“Why Must the Poet’s Mouth Be Bloodied, His Teeth Caved in?”

by Mark Chmiel

More than a decade ago, octogenarian  Jesuit felon Daniel Berrigan  spoke at the local Jesuit university (in the auditorium of the business school, no less).  During the Q & A, a friend of mine asked him this question, “Dan, what have you been reading these days?”  His response:  “The Gospels and the poets.”

This came back to my memory as I read a book from the late 80s,  Berrigan’s Poetry, Drama, Prose, edited by Michael True.  I took particular note of Berrigan’s engagement with three poets: Ezra Pound, Denise Levertov, and Kim Chi Ha.  About Kim, the Korean Catholic, Berrigan observed, “In South Korea, a poet writes a few lines—and the junto leans forward, all ears. He is arrested, rigorously judged, condemned. How can this be? Why are speech and writing charged with political and religious lightning? Why must the poet’s mouth be bloodied, his teeth caved in?”  Though Lawrence Ferlinghetti sees poetry as a subversive art, U.S. poets don’t end up beaten in maximum security prisons.

One of Berrigan’s criticisms of  Pound was,  “[He] thought art was a  saving act. It was as simple as that. He was a Pelagic through and through.”  Yet, the Jesuit acknowledges  at least six of [Pound’s many works as] absolutely irreplaceable—The Unwobbling Pivot, Personae, Selected Poems, Guide to Kulcher, The Classic Anthology Defined by Confucius, The Women of Trachis.”  It’s worth noting that Berrigan’s friend and later nemesis Ernesto Cardenal was greatly influenced by Pound’s poetics.  How could Cardenal’s exteriorismo have emerged without the confrontation with Pound?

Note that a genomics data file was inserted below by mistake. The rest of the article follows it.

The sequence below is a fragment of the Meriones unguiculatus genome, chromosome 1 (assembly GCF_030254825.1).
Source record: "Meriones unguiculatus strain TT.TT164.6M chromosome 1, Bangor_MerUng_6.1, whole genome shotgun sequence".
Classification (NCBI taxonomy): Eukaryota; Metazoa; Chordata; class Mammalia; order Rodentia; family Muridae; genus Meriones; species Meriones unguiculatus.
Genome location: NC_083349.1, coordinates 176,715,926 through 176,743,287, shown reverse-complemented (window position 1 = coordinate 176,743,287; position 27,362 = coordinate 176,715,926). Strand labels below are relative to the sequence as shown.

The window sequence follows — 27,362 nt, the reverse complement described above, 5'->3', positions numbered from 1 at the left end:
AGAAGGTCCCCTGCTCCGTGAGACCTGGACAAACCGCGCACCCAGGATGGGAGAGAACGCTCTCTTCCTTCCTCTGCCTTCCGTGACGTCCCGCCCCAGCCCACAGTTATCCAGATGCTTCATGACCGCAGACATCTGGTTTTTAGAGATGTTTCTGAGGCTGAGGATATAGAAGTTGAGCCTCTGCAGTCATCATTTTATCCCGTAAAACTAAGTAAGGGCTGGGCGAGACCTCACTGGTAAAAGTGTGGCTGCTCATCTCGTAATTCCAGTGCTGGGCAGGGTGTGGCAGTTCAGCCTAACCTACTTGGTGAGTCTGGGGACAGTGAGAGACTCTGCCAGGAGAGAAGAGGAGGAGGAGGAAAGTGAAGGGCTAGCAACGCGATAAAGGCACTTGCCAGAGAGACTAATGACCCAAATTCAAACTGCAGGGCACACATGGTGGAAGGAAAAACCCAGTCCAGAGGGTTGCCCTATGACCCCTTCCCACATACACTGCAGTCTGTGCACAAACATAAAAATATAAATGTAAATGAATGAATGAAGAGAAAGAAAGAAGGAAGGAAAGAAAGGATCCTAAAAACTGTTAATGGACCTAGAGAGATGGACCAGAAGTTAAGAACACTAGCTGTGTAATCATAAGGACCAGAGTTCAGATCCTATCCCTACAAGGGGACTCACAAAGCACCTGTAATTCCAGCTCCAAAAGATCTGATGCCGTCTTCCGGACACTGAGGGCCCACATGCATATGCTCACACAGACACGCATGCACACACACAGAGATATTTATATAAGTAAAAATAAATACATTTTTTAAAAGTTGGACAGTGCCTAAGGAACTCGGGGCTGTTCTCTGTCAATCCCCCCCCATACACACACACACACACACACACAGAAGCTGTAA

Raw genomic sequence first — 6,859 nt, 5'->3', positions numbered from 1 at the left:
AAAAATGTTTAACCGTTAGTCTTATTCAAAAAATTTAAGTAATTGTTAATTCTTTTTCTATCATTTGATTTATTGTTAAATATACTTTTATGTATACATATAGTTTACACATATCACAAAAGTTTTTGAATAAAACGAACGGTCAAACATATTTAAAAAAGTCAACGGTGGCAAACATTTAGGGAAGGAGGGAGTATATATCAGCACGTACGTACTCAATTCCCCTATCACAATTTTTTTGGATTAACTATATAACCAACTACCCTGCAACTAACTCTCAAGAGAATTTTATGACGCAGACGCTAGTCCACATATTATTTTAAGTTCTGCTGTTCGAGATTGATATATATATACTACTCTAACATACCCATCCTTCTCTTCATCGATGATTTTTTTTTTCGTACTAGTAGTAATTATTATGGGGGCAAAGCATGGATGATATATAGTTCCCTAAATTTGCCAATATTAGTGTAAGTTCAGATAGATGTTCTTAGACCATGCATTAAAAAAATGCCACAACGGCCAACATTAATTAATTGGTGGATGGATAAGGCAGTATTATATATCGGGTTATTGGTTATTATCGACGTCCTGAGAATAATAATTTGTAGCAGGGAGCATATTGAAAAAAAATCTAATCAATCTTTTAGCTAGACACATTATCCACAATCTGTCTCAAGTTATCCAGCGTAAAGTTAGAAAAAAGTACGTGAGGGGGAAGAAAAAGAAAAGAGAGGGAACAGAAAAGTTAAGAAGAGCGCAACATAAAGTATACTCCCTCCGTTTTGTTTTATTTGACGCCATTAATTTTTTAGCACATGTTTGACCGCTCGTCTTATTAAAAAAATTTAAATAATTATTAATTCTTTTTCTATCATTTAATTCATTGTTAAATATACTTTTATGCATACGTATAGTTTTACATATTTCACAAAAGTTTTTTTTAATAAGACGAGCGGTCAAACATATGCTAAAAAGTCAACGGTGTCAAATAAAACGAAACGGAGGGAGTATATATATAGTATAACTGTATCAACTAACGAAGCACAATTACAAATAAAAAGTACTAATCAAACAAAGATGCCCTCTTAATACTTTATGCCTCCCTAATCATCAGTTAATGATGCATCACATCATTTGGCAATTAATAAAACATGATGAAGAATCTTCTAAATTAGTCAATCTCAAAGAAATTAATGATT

In a review of Denise Levertov’s prose works, Berrigan  reported, “She tells of that comatose decade, the seventies, almost as though it hadn’t existed. She marches, keeps something alive, is personally dispassionate. There was work to be done, that was all. It little mattered that the work was despised or ignored or neglected. It was simply there, as evil was, as the world was; as hope was. She is passionate only about the issues, life or death.”  At the beginning of the decade, Levertov made, like Berrigan did four years before her, the long trek to North Vietnam, and learned first-hand about Vietnamese resilience in the face of American savagery.

Only yesterday, a friend acknowledged how  toxic the political climate and news are for her and her colleagues (working in the health field with endangered immigrants).  She distances herself from some social media, tries to practice healthy detachment, for she knows, like many of us, an hour of reading bad news, however trenchant the critical analysis, only gets you so far.  I sent her Thich Nhat Hanh’s poem, “The Good News,” as an encouraging reminder.  And then there are Brecht’s lines, “In the dark times/ Will there be singing?/Yes, there will be singing/About the dark times.”

 

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